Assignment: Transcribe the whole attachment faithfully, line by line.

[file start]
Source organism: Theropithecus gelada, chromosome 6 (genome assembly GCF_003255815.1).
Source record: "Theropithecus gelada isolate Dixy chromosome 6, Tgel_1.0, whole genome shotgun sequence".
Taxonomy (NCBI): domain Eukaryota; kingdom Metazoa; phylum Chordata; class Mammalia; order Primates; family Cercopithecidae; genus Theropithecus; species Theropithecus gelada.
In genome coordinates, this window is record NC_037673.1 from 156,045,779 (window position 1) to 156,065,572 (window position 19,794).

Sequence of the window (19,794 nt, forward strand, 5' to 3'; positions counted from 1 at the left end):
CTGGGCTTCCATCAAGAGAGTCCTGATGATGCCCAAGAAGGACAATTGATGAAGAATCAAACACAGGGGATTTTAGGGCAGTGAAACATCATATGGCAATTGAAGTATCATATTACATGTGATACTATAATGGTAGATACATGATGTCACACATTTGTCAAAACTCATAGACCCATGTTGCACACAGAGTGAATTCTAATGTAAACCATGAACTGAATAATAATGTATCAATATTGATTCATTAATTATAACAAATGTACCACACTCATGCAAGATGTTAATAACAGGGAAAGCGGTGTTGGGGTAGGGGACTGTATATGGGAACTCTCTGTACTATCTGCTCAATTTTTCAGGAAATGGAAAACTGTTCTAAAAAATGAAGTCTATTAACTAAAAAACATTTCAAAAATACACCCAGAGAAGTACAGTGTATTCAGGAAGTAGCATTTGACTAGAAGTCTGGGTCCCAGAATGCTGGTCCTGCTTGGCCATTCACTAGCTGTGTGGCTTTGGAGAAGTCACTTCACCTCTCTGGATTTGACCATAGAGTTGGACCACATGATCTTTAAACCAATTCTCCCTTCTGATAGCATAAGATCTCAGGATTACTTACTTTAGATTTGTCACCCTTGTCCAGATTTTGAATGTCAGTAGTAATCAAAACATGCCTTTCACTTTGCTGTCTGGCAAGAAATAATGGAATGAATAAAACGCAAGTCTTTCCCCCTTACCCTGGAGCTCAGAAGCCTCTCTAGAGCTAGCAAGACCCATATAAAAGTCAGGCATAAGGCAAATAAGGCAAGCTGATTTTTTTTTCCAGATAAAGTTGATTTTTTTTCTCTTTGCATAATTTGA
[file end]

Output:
Source organism: Theropithecus gelada, chromosome 6 (genome assembly GCF_003255815.1).
Source record: "Theropithecus gelada isolate Dixy chromosome 6, Tgel_1.0, whole genome shotgun sequence".
Taxonomy (NCBI): domain Eukaryota; kingdom Metazoa; phylum Chordata; class Mammalia; order Primates; family Cercopithecidae; genus Theropithecus; species Theropithecus gelada.
In genome coordinates, this window is record NC_037673.1 from 156,045,779 (window position 1) to 156,065,572 (window position 19,794).

Sequence of the window (19,794 nt, forward strand, 5' to 3'; positions counted from 1 at the left end):
CTGGGCTTCCATCAAGAGAGTCCTGATGATGCCCAAGAAGGACAATTGATGAAGAATCAAACACAGGGGATTTTAGGGCAGTGAAACATCATATGGCAATTGAAGTATCATATTACATGTGATACTATAATGGTAGATACATGATGTCACACATTTGTCAAAACTCATAGACCCATGTTGCACACAGAGTGAATTCTAATGTAAACCATGAACTGAATAATAATGTATCAATATTGATTCATTAATTATAACAAATGTACCACACTCATGCAAGATGTTAATAACAGGGAAAGCGGTGTTGGGGTAGGGGACTGTATATGGGAACTCTCTGTACTATCTGCTCAATTTTTCAGGAAATGGAAAACTGTTCTAAAAAATGAAGTCTATTAACTAAAAAACATTTCAAAAATACACCCAGAGAAGTACAGTGTATTCAGGAAGTAGCATTTGACTAGAAGTCTGGGTCCCAGAATGCTGGTCCTGCTTGGCCATTCACTAGCTGTGTGGCTTTGGAGAAGTCACTTCACCTCTCTGGATTTGACCATAGAGTTGGACCACATGATCTTTAAACCAATTCTCCCTTCTGATAGCATAAGATCTCAGGATTACTTACTTTAGATTTGTCACCCTTGTCCAGATTTTGAATGTCAGTAGTAATCAAAACATGCCTTTCACTTTGCTGTCTGGCAAGAAATAATGGAATGAATAAAACGCAAGTCTTTCCCCCTTACCCTGGAGCTCAGAAGCCTCTCTAGAGCTAGCAAGACCCATATAAAAGTCAGGCATAAGGCAAATAAGGCAAGCTGATTTTTTTTTCCAGATAAAGTTGATTTTTTTTCTCTTTGCATAATTTGA